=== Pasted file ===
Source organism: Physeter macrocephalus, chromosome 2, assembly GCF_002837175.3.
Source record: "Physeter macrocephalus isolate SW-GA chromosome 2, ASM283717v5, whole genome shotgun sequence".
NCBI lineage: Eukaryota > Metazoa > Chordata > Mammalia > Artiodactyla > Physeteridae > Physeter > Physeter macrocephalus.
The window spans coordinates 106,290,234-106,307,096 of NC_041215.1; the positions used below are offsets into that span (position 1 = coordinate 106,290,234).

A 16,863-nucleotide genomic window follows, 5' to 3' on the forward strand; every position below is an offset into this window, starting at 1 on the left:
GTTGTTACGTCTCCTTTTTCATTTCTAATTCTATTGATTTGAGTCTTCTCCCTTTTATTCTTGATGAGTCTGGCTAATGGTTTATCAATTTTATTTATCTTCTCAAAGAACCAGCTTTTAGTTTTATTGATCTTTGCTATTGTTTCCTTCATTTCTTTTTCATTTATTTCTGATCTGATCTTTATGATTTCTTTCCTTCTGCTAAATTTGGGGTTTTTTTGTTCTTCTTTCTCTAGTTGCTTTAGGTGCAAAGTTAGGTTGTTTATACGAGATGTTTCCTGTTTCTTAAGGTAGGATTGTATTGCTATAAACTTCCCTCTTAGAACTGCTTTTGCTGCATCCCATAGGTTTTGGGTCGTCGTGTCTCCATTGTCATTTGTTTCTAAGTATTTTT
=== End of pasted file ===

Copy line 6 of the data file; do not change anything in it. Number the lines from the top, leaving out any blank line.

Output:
GTTGTTACGTCTCCTTTTTCATTTCTAATTCTATTGATTTGAGTCTTCTCCCTTTTATTCTTGATGAGTCTGGCTAATGGTTTATCAATTTTATTTATCTTCTCAAAGAACCAGCTTTTAGTTTTATTGATCTTTGCTATTGTTTCCTTCATTTCTTTTTCATTTATTTCTGATCTGATCTTTATGATTTCTTTCCTTCTGCTAAATTTGGGGTTTTTTTGTTCTTCTTTCTCTAGTTGCTTTAGGTGCAAAGTTAGGTTGTTTATACGAGATGTTTCCTGTTTCTTAAGGTAGGATTGTATTGCTATAAACTTCCCTCTTAGAACTGCTTTTGCTGCATCCCATAGGTTTTGGGTCGTCGTGTCTCCATTGTCATTTGTTTCTAAGTATTTTT